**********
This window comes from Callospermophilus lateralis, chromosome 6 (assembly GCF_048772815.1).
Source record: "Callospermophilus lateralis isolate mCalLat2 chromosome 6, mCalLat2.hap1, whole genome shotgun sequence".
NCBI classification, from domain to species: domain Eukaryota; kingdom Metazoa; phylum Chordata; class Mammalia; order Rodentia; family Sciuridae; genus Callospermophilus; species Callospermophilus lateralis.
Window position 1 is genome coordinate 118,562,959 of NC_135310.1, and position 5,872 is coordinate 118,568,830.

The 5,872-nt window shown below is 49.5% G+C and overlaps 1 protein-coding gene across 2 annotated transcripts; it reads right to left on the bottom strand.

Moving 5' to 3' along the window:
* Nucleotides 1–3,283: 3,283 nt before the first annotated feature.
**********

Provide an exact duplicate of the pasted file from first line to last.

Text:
This window comes from Callospermophilus lateralis, chromosome 6 (assembly GCF_048772815.1).
Source record: "Callospermophilus lateralis isolate mCalLat2 chromosome 6, mCalLat2.hap1, whole genome shotgun sequence".
NCBI classification, from domain to species: domain Eukaryota; kingdom Metazoa; phylum Chordata; class Mammalia; order Rodentia; family Sciuridae; genus Callospermophilus; species Callospermophilus lateralis.
Window position 1 is genome coordinate 118,562,959 of NC_135310.1, and position 5,872 is coordinate 118,568,830.

The 5,872-nt window shown below is 49.5% G+C and overlaps 1 protein-coding gene across 2 annotated transcripts; it reads right to left on the bottom strand.

Moving 5' to 3' along the window:
* Nucleotides 1–3,283: 3,283 nt before the first annotated feature.